The stalwart rights campaigner then put forth a four-point plan, which included returning the parade back to a political march, getting rid of corporate branding and banning motorised floats.
The plan, he suggested should be trialled for one year.
In a statement, Tatchell wrote
“As a Patron of Pride and one of the organisers of the UK’s first Pride in 1972,
“I have attended every parade since then – 47 in all.
“I believe a major rethink is needed. We need to get back to what Pride was originally about. “
Four ways to take pride back
The Pride parade should become a march for LGBT+ rights
As a political march, this would mean no charges being imposed by Westminster Council, the Metropolitan Police and the Greater London Authority, saving around £60,000 in fees to Westminster Council alone.
Pride should be open to all
There should be no restriction on the number of people who can march and no requirement to get a wristband.
Oppressive institutions should be excluded from Pride sponsorship & the parade
This includes weapons manufacturers, tobacco and fossil fuel companies and the Home Office until it stops incarcerating, banning employment and deporting LGBT+ refugees. Individuals from these institutions should still be welcome in the parade but without any corporate branding.
Ban motorised floats, except for disability vehicles
Having vehicles in the parade allows Westminster Council to slap onerous charges on Pride and contributes to the carbon emissions that fuel climate destruction.
Tatchell added, “I am proposing that these ideas be trialled for one-year in 2020. If they work, Pride can keep them permanently. If not, Pride can ditch them and try something new”.
Pride In London is one of the biggest prides in the country, which regularly sees over a million people watch and take part in the huge parade.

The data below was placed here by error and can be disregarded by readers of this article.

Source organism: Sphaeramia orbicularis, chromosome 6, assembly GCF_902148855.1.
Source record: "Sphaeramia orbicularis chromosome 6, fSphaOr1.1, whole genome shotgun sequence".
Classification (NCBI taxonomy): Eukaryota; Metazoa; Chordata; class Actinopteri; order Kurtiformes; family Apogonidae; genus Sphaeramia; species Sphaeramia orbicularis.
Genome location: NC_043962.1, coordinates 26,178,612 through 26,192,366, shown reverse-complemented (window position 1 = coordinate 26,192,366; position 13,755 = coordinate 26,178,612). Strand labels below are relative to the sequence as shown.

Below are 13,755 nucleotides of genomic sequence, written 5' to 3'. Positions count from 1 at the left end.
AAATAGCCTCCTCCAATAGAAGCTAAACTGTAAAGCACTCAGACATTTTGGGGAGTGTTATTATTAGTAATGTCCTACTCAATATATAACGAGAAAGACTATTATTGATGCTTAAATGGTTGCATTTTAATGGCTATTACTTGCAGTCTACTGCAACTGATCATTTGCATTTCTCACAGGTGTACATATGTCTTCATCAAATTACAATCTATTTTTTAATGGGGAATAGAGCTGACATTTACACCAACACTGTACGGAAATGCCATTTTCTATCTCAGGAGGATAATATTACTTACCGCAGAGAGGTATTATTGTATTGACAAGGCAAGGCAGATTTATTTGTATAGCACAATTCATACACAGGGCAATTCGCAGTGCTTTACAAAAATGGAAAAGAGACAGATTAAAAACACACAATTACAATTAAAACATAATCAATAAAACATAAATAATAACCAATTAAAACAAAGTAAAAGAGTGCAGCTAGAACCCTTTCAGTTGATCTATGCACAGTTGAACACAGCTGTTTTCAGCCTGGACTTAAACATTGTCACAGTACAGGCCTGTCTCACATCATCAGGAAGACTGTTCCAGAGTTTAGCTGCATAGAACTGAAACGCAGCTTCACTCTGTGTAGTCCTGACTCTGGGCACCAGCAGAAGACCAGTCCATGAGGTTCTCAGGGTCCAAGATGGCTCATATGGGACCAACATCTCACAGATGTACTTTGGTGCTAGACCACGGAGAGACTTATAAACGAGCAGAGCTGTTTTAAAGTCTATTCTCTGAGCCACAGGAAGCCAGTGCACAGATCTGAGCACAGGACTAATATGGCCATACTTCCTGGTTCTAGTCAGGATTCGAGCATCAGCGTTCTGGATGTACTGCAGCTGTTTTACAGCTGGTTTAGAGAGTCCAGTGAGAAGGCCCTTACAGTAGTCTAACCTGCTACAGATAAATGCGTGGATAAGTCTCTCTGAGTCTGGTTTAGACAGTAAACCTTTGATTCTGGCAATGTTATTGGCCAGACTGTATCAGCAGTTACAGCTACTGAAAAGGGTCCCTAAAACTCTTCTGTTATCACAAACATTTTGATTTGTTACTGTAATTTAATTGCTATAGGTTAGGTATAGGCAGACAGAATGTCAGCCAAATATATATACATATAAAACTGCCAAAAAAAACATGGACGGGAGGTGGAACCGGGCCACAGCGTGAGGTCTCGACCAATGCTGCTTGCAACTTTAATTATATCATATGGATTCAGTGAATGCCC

“The Pride parade can and should remain true to its founding ideals”
Tatchell reiterated what Pride was all about saying,
“The founding principles of the LGBT+ Pride parade in 1972 were: LGBT+ visibility, the celebration of LGBT+ life and culture and the demand for LGBT+ liberation, including the abolition of discriminatory laws and reform of anti-LGBT+ institutions. It was open to all who supported these core principles.
“The Pride parade can and should remain true to its founding ideals.
“Pride must be by and for the LGBT+ community – not city authorities or corporate funders. Their support is welcome but it must not dictate”.
Pride operates on the terms of Westminster Council, the police and Sadiq Khan
Highlighting some of the constraints that Pride In London faces, Tatchell revealed,
“The Mayor of London, Westminster council and the Metropolitan Police now hold the whip-hand. The Pride parade operates on their terms – not ours.
“We must reject any cap on numbers in the parade. It goes against the ethos of Pride which was, until recent years, open to all. In 1997, there were over 100,000 people in the parade and 300,000 at the post-parade festival on Clapham Common. Numbers are not everything but they should not be artificially restricted.
What is Peter’s vision for Pride?
“Revert to a political carnival parade for LGBT rights, like the first one in 1972. If it is a political march there would be no fees payable to the police, council etc.
“Political marches are not charged. The anti-austerity and anti-Brexit marches were not subject to any of the draconian costs and restrictions on numbers that have been imposed on Pride.
“Pride can be political and still have a colourful, joyous carnival atmosphere, as in 1972 and 1997.
“To cut parade costs, motorised floats should be axed and replaced by other options, such as hand-pulled non-motorised floats – mounted on flatbeds on wheels – as some groups had in 1997.
“These were smaller in size than the gigantic bus and truck floats of recent years but still fabulous and more diverse and imaginative eg the OutRage! giant papier-mache head of Tony Blair in Pride 1998. The Thames Festival parade is awesome but has no motorised floats. I remember a huge dragon held aloft by dozens of parade participants using tall poles. It was very effective and dramatic; proving that motorised floats are not the only way to have a spectacular carnival parade.
“My congratulations and thanks to the Pride organisers, the Community Advisory Board and all the volunteers who make Pride in London possible. Pride’s online consultation seeking LGBT+ input regarding the future of the parade was commendable. I salute you,” said Peter Tatchell.
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